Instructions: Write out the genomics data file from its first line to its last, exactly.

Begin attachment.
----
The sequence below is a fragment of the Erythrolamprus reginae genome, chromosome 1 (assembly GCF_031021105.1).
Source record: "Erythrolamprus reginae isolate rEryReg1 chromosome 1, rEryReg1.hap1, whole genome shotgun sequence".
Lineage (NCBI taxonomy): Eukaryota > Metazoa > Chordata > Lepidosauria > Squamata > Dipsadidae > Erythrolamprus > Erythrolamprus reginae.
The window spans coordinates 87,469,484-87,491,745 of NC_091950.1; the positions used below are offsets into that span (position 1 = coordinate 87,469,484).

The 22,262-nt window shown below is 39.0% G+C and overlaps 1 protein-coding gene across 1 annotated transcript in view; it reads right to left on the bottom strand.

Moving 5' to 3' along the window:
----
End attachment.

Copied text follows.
The sequence below is a fragment of the Erythrolamprus reginae genome, chromosome 1 (assembly GCF_031021105.1).
Source record: "Erythrolamprus reginae isolate rEryReg1 chromosome 1, rEryReg1.hap1, whole genome shotgun sequence".
Lineage (NCBI taxonomy): Eukaryota > Metazoa > Chordata > Lepidosauria > Squamata > Dipsadidae > Erythrolamprus > Erythrolamprus reginae.
The window spans coordinates 87,469,484-87,491,745 of NC_091950.1; the positions used below are offsets into that span (position 1 = coordinate 87,469,484).

The 22,262-nt window shown below is 39.0% G+C and overlaps 1 protein-coding gene across 1 annotated transcript in view; it reads right to left on the bottom strand.

Moving 5' to 3' along the window: